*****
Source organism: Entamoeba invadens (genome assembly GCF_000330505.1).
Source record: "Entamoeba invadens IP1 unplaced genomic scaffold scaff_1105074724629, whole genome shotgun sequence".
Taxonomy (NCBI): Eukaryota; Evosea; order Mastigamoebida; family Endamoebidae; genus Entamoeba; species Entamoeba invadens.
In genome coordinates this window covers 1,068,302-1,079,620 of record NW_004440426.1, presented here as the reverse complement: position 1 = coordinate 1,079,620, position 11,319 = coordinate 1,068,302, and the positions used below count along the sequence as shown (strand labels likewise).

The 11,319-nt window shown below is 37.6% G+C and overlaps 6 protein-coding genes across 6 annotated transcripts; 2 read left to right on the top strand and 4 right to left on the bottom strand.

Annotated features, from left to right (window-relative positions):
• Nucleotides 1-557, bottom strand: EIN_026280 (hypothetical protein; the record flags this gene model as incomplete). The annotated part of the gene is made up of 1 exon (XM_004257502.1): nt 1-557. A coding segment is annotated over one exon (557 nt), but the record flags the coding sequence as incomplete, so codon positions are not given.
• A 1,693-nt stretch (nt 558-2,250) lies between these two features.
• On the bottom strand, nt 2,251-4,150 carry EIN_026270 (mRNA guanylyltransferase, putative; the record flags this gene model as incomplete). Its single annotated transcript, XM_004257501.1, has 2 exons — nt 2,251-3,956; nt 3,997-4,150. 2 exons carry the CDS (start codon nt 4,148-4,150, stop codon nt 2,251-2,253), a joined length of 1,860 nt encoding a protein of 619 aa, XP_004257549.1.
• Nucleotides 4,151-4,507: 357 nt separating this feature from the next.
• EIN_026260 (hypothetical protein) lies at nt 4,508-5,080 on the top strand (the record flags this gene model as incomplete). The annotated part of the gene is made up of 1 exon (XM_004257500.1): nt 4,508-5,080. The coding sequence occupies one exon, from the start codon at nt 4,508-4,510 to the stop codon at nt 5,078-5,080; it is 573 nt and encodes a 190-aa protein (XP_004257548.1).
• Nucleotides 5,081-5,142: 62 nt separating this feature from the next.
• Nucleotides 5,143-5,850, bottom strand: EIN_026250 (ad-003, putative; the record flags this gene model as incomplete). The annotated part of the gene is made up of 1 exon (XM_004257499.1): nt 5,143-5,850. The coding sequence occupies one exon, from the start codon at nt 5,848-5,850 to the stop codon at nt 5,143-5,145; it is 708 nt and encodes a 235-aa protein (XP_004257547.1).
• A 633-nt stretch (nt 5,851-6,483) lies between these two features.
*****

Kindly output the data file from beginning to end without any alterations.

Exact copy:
Source organism: Entamoeba invadens (genome assembly GCF_000330505.1).
Source record: "Entamoeba invadens IP1 unplaced genomic scaffold scaff_1105074724629, whole genome shotgun sequence".
Taxonomy (NCBI): Eukaryota; Evosea; order Mastigamoebida; family Endamoebidae; genus Entamoeba; species Entamoeba invadens.
In genome coordinates this window covers 1,068,302-1,079,620 of record NW_004440426.1, presented here as the reverse complement: position 1 = coordinate 1,079,620, position 11,319 = coordinate 1,068,302, and the positions used below count along the sequence as shown (strand labels likewise).

The 11,319-nt window shown below is 37.6% G+C and overlaps 6 protein-coding genes across 6 annotated transcripts; 2 read left to right on the top strand and 4 right to left on the bottom strand.

Annotated features, from left to right (window-relative positions):
• Nucleotides 1-557, bottom strand: EIN_026280 (hypothetical protein; the record flags this gene model as incomplete). The annotated part of the gene is made up of 1 exon (XM_004257502.1): nt 1-557. A coding segment is annotated over one exon (557 nt), but the record flags the coding sequence as incomplete, so codon positions are not given.
• A 1,693-nt stretch (nt 558-2,250) lies between these two features.
• On the bottom strand, nt 2,251-4,150 carry EIN_026270 (mRNA guanylyltransferase, putative; the record flags this gene model as incomplete). Its single annotated transcript, XM_004257501.1, has 2 exons — nt 2,251-3,956; nt 3,997-4,150. 2 exons carry the CDS (start codon nt 4,148-4,150, stop codon nt 2,251-2,253), a joined length of 1,860 nt encoding a protein of 619 aa, XP_004257549.1.
• Nucleotides 4,151-4,507: 357 nt separating this feature from the next.
• EIN_026260 (hypothetical protein) lies at nt 4,508-5,080 on the top strand (the record flags this gene model as incomplete). The annotated part of the gene is made up of 1 exon (XM_004257500.1): nt 4,508-5,080. The coding sequence occupies one exon, from the start codon at nt 4,508-4,510 to the stop codon at nt 5,078-5,080; it is 573 nt and encodes a 190-aa protein (XP_004257548.1).
• Nucleotides 5,081-5,142: 62 nt separating this feature from the next.
• Nucleotides 5,143-5,850, bottom strand: EIN_026250 (ad-003, putative; the record flags this gene model as incomplete). The annotated part of the gene is made up of 1 exon (XM_004257499.1): nt 5,143-5,850. The coding sequence occupies one exon, from the start codon at nt 5,848-5,850 to the stop codon at nt 5,143-5,145; it is 708 nt and encodes a 235-aa protein (XP_004257547.1).
• A 633-nt stretch (nt 5,851-6,483) lies between these two features.